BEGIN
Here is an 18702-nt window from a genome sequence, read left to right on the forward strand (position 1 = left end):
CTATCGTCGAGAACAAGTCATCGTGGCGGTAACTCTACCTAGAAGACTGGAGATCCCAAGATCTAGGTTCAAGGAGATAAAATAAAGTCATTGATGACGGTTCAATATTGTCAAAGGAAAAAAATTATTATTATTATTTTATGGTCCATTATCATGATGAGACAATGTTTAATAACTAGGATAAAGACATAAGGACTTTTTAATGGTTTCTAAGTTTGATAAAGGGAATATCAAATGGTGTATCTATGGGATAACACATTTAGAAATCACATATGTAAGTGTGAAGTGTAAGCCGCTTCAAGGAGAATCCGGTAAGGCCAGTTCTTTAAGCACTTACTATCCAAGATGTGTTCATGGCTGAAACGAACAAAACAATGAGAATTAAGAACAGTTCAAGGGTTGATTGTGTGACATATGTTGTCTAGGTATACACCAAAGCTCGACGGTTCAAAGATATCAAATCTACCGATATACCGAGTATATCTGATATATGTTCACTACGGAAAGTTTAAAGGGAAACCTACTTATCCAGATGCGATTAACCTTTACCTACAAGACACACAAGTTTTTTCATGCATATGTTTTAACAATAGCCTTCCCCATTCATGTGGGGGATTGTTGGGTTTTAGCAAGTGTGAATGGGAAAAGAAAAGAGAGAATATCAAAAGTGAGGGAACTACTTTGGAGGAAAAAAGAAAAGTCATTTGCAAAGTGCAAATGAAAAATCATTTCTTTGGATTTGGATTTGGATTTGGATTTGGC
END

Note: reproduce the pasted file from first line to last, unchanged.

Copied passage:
Here is an 18702-nt window from a genome sequence, read left to right on the forward strand (position 1 = left end):
CTATCGTCGAGAACAAGTCATCGTGGCGGTAACTCTACCTAGAAGACTGGAGATCCCAAGATCTAGGTTCAAGGAGATAAAATAAAGTCATTGATGACGGTTCAATATTGTCAAAGGAAAAAAATTATTATTATTATTTTATGGTCCATTATCATGATGAGACAATGTTTAATAACTAGGATAAAGACATAAGGACTTTTTAATGGTTTCTAAGTTTGATAAAGGGAATATCAAATGGTGTATCTATGGGATAACACATTTAGAAATCACATATGTAAGTGTGAAGTGTAAGCCGCTTCAAGGAGAATCCGGTAAGGCCAGTTCTTTAAGCACTTACTATCCAAGATGTGTTCATGGCTGAAACGAACAAAACAATGAGAATTAAGAACAGTTCAAGGGTTGATTGTGTGACATATGTTGTCTAGGTATACACCAAAGCTCGACGGTTCAAAGATATCAAATCTACCGATATACCGAGTATATCTGATATATGTTCACTACGGAAAGTTTAAAGGGAAACCTACTTATCCAGATGCGATTAACCTTTACCTACAAGACACACAAGTTTTTTCATGCATATGTTTTAACAATAGCCTTCCCCATTCATGTGGGGGATTGTTGGGTTTTAGCAAGTGTGAATGGGAAAAGAAAAGAGAGAATATCAAAAGTGAGGGAACTACTTTGGAGGAAAAAAGAAAAGTCATTTGCAAAGTGCAAATGAAAAATCATTTCTTTGGATTTGGATTTGGATTTGGATTTGGC